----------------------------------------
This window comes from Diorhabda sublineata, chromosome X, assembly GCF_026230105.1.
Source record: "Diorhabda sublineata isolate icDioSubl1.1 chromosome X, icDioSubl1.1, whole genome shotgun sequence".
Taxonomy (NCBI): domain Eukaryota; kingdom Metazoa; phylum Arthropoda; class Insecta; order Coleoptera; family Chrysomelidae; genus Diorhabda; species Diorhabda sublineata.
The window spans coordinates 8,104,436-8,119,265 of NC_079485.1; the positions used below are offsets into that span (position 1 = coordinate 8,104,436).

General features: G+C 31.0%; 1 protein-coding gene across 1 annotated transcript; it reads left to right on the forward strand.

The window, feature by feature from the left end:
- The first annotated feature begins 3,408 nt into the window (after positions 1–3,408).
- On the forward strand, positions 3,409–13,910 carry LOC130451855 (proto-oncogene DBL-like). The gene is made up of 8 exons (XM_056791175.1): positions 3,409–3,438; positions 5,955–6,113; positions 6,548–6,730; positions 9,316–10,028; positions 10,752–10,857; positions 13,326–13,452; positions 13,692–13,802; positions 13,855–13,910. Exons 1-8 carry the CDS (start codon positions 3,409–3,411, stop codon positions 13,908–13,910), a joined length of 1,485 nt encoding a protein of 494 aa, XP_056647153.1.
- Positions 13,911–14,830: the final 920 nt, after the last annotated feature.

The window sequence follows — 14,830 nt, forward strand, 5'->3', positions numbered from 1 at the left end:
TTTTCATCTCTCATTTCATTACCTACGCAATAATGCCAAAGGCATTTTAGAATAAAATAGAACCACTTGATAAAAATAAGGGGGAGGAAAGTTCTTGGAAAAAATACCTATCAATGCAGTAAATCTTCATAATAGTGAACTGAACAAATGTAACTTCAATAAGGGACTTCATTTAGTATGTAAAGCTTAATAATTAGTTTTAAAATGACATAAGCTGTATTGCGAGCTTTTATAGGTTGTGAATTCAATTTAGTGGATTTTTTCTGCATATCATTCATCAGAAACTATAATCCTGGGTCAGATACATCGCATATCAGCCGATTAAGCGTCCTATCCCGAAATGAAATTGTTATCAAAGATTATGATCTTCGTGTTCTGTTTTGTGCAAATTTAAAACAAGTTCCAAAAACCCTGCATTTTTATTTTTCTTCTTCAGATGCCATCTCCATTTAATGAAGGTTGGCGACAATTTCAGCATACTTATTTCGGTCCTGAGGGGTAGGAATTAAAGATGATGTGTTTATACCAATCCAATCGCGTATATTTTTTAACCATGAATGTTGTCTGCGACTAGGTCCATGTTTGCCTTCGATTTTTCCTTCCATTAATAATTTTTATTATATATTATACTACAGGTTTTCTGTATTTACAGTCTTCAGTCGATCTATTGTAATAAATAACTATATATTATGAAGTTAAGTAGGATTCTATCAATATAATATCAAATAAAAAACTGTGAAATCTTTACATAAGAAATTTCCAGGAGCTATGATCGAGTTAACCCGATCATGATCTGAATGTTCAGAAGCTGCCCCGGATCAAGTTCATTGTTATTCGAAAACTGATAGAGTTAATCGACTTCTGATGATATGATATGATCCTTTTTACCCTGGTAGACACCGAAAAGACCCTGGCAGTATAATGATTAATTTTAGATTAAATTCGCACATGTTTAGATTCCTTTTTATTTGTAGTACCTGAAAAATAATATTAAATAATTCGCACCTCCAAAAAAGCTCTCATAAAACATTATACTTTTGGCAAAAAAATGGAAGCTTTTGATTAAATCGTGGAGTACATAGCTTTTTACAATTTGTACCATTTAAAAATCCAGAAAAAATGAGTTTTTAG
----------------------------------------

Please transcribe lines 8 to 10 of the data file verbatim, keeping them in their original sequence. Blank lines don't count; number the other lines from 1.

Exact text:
- On the forward strand, positions 3,409–13,910 carry LOC130451855 (proto-oncogene DBL-like). The gene is made up of 8 exons (XM_056791175.1): positions 3,409–3,438; positions 5,955–6,113; positions 6,548–6,730; positions 9,316–10,028; positions 10,752–10,857; positions 13,326–13,452; positions 13,692–13,802; positions 13,855–13,910. Exons 1-8 carry the CDS (start codon positions 3,409–3,411, stop codon positions 13,908–13,910), a joined length of 1,485 nt encoding a protein of 494 aa, XP_056647153.1.
- Positions 13,911–14,830: the final 920 nt, after the last annotated feature.

The window sequence follows — 14,830 nt, forward strand, 5'->3', positions numbered from 1 at the left end: